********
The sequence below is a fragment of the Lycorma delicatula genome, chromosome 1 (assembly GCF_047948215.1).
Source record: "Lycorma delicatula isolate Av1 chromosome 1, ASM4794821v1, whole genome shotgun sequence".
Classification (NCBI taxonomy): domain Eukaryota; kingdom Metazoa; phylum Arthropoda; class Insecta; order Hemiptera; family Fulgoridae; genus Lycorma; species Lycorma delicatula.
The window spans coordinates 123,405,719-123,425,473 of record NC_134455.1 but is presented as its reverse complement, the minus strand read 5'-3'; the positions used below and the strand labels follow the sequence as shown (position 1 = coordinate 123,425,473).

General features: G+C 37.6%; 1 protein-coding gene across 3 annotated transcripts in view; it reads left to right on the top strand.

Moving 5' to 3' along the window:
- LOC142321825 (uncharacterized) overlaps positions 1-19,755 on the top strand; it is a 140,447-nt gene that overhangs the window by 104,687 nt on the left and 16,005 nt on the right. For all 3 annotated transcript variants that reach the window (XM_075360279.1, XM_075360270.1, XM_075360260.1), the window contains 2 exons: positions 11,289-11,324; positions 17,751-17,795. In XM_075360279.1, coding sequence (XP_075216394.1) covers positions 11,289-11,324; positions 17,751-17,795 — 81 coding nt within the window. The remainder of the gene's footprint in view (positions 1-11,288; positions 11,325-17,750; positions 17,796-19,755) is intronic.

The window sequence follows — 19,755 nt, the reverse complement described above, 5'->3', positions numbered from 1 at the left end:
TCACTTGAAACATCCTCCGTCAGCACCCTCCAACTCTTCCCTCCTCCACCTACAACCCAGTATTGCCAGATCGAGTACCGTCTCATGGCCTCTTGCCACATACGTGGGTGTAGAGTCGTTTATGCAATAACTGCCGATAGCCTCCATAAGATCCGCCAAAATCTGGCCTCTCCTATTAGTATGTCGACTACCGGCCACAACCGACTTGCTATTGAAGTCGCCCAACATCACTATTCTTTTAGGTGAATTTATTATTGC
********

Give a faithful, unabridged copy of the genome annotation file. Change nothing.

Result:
The sequence below is a fragment of the Lycorma delicatula genome, chromosome 1 (assembly GCF_047948215.1).
Source record: "Lycorma delicatula isolate Av1 chromosome 1, ASM4794821v1, whole genome shotgun sequence".
Classification (NCBI taxonomy): domain Eukaryota; kingdom Metazoa; phylum Arthropoda; class Insecta; order Hemiptera; family Fulgoridae; genus Lycorma; species Lycorma delicatula.
The window spans coordinates 123,405,719-123,425,473 of record NC_134455.1 but is presented as its reverse complement, the minus strand read 5'-3'; the positions used below and the strand labels follow the sequence as shown (position 1 = coordinate 123,425,473).

General features: G+C 37.6%; 1 protein-coding gene across 3 annotated transcripts in view; it reads left to right on the top strand.

Moving 5' to 3' along the window:
- LOC142321825 (uncharacterized) overlaps positions 1-19,755 on the top strand; it is a 140,447-nt gene that overhangs the window by 104,687 nt on the left and 16,005 nt on the right. For all 3 annotated transcript variants that reach the window (XM_075360279.1, XM_075360270.1, XM_075360260.1), the window contains 2 exons: positions 11,289-11,324; positions 17,751-17,795. In XM_075360279.1, coding sequence (XP_075216394.1) covers positions 11,289-11,324; positions 17,751-17,795 — 81 coding nt within the window. The remainder of the gene's footprint in view (positions 1-11,288; positions 11,325-17,750; positions 17,796-19,755) is intronic.

The window sequence follows — 19,755 nt, the reverse complement described above, 5'->3', positions numbered from 1 at the left end:
TCACTTGAAACATCCTCCGTCAGCACCCTCCAACTCTTCCCTCCTCCACCTACAACCCAGTATTGCCAGATCGAGTACCGTCTCATGGCCTCTTGCCACATACGTGGGTGTAGAGTCGTTTATGCAATAACTGCCGATAGCCTCCATAAGATCCGCCAAAATCTGGCCTCTCCTATTAGTATGTCGACTACCGGCCACAACCGACTTGCTATTGAAGTCGCCCAACATCACTATTCTTTTAGGTGAATTTATTATTGC